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Welcome back to another Motherf*ckin’ Monday, the only weekly email newsletter that will claim that no, really, it’s not that hungry—and then proceed to eat your entire cheesecake. Every week, I hit you with three interesting ideas about the human mind, life, the world, and burritos. This week, we’re covering 1) the concept of “breakthroughs” in self-help and why they’re not that helpful, 2) whether a “growth mindset” exists or not, and 3) the inherent pain of human advancement.
OK, let’s get into it.
1. Your next big breakthrough is already here – If you watch a lot of movies, then you’re familiar with the trope where the main character screws up, screws up, screws up, then 90 minutes into the film is like, “OMG! I’m totally different now!” Famous blockbusters like Star Wars and The Matrix turn on these epiphanic endings. And pretty much every rom-com ever involves one or both people having the “I changed!” moment towards the end… you know, right before they live happily ever after.
But, as you (hopefully) know, movies are not reality. Life doesn’t work this way. This desire for epiphanies is a trick of the story’s narrative—a little tactic that satisfies us. Our minds like clear before/after pictures. And our movies deliver it to us, over and over.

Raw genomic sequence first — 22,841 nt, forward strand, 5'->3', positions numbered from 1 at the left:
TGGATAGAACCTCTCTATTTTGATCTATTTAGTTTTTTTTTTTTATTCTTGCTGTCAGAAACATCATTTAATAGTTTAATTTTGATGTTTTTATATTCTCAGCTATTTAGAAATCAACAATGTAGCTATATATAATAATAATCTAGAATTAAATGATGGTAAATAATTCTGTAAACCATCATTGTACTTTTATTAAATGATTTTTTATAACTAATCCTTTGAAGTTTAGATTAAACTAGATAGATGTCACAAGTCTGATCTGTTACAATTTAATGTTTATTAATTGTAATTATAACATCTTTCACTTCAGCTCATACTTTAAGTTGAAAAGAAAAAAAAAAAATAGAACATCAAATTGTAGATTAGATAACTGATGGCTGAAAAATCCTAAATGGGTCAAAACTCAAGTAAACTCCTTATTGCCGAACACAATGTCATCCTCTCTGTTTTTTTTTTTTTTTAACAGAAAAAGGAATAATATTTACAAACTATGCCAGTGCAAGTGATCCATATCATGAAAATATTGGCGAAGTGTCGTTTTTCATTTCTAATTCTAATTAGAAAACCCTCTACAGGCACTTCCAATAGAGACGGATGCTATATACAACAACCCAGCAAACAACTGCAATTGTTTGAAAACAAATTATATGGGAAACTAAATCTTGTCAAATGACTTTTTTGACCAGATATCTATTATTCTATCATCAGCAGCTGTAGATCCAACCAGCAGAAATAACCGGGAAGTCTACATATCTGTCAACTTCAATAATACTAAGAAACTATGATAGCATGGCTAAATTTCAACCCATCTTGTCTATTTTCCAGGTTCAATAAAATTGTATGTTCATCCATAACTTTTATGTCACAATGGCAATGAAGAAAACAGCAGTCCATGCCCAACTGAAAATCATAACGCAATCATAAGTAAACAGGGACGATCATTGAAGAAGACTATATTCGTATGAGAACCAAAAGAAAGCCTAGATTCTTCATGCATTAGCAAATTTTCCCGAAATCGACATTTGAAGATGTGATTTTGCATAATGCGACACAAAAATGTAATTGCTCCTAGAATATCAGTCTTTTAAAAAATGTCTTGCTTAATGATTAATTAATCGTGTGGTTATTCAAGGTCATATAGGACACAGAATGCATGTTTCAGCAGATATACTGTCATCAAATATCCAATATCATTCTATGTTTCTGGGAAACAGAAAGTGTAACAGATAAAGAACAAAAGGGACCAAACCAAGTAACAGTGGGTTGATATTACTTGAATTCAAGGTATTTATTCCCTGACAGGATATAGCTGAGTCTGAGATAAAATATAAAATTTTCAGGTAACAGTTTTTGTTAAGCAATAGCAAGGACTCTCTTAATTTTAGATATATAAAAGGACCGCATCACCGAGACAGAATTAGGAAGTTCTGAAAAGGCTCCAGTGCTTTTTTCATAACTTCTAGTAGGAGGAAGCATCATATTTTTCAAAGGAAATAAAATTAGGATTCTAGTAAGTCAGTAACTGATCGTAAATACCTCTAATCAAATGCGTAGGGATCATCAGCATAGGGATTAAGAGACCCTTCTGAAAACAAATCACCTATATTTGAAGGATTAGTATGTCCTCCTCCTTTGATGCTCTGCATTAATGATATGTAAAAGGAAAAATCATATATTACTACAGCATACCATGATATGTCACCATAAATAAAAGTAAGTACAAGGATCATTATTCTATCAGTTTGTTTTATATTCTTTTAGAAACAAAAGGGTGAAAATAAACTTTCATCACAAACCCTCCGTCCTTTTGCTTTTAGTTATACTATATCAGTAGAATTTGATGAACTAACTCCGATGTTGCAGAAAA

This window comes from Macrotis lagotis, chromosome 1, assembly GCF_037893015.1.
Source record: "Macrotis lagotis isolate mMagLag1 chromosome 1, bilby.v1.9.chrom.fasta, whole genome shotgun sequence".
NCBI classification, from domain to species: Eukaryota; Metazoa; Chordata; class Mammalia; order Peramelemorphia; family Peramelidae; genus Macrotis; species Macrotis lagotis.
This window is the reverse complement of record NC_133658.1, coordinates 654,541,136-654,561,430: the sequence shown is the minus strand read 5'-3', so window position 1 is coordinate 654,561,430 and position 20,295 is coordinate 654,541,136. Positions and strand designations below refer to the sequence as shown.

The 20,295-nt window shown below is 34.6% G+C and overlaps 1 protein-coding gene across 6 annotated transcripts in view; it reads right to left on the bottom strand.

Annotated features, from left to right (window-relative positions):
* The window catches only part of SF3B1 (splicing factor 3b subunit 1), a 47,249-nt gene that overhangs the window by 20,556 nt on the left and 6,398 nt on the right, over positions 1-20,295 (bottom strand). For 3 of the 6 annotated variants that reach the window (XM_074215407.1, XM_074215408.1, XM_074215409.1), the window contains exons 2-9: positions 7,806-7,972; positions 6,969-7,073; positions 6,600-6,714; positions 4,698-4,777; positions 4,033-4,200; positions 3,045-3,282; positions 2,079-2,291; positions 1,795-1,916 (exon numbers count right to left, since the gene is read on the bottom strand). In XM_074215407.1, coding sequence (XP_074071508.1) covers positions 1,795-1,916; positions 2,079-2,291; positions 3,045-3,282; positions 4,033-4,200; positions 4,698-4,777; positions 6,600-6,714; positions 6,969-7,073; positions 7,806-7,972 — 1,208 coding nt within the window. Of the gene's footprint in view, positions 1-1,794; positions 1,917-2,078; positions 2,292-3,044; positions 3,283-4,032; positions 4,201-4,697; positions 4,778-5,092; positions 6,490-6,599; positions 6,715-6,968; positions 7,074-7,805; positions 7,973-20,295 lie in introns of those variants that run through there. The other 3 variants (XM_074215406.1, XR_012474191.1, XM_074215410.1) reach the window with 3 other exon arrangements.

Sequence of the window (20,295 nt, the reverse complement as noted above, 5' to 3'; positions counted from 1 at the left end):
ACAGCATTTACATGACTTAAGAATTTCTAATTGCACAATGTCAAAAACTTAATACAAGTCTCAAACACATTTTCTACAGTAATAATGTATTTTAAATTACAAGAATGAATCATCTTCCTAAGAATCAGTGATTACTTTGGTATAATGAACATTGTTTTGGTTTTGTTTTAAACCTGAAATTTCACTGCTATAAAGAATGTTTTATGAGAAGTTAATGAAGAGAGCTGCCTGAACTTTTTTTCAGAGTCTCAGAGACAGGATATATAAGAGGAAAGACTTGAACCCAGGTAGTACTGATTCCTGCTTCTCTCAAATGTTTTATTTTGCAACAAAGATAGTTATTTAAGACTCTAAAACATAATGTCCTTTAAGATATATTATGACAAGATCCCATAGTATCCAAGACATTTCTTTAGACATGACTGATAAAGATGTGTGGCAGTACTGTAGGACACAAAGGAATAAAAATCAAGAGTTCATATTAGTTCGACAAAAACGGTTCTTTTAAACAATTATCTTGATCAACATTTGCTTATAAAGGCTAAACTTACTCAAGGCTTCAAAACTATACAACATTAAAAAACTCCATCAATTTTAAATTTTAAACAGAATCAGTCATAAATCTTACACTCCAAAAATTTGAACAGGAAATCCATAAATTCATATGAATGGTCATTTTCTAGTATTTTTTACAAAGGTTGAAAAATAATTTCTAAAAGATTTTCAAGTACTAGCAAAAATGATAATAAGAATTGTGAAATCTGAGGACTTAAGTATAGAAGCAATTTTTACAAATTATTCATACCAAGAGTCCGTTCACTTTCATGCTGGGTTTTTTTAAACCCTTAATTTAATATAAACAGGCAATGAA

But that desire for before/after narratives doesn’t just happen with movies. We do it to ourselves, in our own lives. And we usually don’t even realize it.
For instance, in Subtle Art, I wrote about how my friend’s death marked the clearest before/after point in my life—a true transformational experience. And indeed, even today, it feels like it was. But if I’m being honest, a lot of things happened that year that influenced me. I dropped out of music school. My girlfriend broke up with me. I stopped doing drugs. I read some incredibly inspiring books.
Each of those experiences altered me a little—one degree turn here, another couple degrees turn there, another few degrees again—and suddenly, I’m headed in an entirely different direction.
Our minds don’t recognize these dozens and dozens of tiny changes in our lives, these imperceptible turns. Instead, our minds focus on the most emotionally impactful changes and give that event all of the credit. Thus, “My friend died, and I became a new person.”
Put another way, it’s not like I was one person, then had a huge breakthrough and became someone different. My breakthrough was happening in slow motion, across many months and was due to a multitude of decisions and experiences.
Understanding this is incredibly important because there are many, many, many people in this world that will try to sell you your next breakthrough. And if you buy into your mind’s narrative, then you’ll buy into whatever fad or trendy solution is being offered.
But there is no breakthrough. Your breakthrough is already happening. Through hundreds of small, forgettable, simple choices, it is constantly occurring, constantly evolving. At this moment. And the next. And the next.